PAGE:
Latest Posts

SURGERY FOR OCD, TOURETTE'S. An article in The New York Times covered the use of brain surgery to treat conditions such as OCD, Tourette's, and depression. The surgery may involve destroying tissue using implanted wires, modulating brain circuits using deep brain stimulation, or destroying tissue using radiation from a "gamma knife." The surgeries are relatively infrequent -- about 500 over the last decade, and only on patients with severely disabling disorders which no other treatment had resolved. The article describes the plights and treatments of two patients, one who was helped and one who wasn't. Find the article.

interviewed the editor of a volume by that title, Larisa INTERNATIONAL HANDBOOK ON GIFTEDNESS.'s Michael ShaughnessyShavinia, who describes the work and why she decided to create it. The Handbook consists of 78 chapters by 118 authors in over 1500 pages. Also impressive: the price tag, at $479. Out of the 78 chapters, only three apparently deal with 2e; those are in a section called "Twice-Exceptional Gifted Individuals and Suicide-Related Issues." Read the interview. See the table of contents.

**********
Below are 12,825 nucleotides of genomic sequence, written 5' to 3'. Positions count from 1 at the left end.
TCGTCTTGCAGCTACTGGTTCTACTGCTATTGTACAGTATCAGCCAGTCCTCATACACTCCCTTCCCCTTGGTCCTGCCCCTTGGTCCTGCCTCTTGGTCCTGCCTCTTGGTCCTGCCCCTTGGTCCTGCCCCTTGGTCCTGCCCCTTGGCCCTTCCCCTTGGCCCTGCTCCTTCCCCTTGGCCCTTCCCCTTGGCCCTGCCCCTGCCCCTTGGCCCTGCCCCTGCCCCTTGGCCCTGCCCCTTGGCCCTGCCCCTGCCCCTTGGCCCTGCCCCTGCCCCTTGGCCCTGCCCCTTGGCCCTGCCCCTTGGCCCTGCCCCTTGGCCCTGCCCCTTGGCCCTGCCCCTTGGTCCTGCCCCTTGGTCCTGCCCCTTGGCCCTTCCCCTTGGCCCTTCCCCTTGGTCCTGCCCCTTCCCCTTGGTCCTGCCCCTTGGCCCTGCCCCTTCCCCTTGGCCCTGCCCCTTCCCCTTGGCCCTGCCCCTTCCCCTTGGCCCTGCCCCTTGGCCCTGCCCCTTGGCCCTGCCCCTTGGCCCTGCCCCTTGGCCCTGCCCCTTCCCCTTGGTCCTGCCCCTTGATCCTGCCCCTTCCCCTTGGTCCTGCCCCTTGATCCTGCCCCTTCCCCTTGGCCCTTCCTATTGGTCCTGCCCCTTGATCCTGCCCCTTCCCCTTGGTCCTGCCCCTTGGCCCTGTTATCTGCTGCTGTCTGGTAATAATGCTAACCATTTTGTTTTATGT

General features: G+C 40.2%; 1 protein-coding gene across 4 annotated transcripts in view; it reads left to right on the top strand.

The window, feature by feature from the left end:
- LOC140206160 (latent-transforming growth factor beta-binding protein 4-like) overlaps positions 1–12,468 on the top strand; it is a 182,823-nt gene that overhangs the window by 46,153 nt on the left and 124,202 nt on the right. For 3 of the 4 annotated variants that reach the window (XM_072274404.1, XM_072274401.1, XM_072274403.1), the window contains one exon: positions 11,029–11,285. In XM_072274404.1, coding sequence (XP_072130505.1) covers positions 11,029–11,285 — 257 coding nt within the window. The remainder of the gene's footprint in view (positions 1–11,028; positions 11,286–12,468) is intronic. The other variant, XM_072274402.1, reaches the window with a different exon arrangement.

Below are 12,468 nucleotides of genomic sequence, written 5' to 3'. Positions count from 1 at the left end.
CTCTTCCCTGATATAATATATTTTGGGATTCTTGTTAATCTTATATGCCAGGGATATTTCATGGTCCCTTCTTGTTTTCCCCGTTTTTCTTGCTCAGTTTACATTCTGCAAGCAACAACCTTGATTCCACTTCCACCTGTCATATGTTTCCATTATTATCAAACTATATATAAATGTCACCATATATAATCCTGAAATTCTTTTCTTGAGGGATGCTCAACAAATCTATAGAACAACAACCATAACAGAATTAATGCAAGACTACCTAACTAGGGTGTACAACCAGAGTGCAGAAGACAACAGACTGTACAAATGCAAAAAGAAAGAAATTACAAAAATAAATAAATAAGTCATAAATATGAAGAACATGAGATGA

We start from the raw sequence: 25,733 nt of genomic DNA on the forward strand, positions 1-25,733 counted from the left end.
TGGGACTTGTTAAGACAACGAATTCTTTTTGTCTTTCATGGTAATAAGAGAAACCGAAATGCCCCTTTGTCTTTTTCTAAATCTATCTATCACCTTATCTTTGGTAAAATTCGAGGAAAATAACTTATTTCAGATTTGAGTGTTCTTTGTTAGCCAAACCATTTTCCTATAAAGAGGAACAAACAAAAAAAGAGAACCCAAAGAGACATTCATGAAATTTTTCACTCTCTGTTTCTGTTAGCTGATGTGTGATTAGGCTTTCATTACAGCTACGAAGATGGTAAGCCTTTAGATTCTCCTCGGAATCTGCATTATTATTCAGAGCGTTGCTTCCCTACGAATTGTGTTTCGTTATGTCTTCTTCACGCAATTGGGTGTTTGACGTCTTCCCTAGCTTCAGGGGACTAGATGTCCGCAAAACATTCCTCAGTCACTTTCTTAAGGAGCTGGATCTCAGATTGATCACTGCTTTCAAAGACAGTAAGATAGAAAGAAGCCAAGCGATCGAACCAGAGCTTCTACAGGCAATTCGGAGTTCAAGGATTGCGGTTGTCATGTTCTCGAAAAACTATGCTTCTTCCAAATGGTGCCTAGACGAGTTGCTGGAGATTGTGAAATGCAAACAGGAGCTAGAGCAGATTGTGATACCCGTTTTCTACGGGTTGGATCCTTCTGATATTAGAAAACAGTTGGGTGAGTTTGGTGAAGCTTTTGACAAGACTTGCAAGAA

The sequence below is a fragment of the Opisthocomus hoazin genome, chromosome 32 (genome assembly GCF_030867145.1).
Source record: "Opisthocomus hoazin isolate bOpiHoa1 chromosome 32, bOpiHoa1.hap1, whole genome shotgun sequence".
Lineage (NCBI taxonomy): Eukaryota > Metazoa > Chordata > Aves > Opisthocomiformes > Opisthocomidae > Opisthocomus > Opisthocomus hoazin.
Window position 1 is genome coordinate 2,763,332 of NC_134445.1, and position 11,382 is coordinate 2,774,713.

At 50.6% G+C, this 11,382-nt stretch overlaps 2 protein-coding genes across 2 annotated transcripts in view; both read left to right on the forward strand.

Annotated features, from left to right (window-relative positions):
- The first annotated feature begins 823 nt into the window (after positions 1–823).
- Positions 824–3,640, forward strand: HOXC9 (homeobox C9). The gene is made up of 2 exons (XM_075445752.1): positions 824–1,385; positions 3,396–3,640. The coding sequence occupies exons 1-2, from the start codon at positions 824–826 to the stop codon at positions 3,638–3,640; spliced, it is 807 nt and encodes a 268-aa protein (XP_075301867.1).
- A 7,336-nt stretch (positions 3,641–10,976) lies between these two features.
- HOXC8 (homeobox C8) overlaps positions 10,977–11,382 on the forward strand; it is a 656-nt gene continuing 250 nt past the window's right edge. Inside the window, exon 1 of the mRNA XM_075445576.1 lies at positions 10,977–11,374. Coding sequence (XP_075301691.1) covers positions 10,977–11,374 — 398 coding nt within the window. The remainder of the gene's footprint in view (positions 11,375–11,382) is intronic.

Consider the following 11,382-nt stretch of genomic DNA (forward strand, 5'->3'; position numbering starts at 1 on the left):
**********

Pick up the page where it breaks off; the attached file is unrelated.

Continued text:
NEUROEDUCATION: LEARNING, ARTS, AND THE BRAIN. Earlier this year, Johns Hopkins University held a summit of that title for researchers and educators exploring the convergence of neuroscientific research, teaching, and learning, with emphasis on the arts. The Dana Foundation has made available a document that contains the keynote address by Jerome Kagan, an executive summary of the summit, and transcripts of panel discussions. You may order a print copy from the Foundation, or you may download a 120-page PDF of the document.

A WALDORF FOREST KINDERGARTEN. Ever think your young, bright, inquisitive child wasn't getting enough time outdoors? Check out a New York Waldorf School that offers a "forest kindergarten," where children 3 1/2 to 6 years old spend three hours outside every school day. Read The New York Times article for a nice look at what teachers and students think of the venture.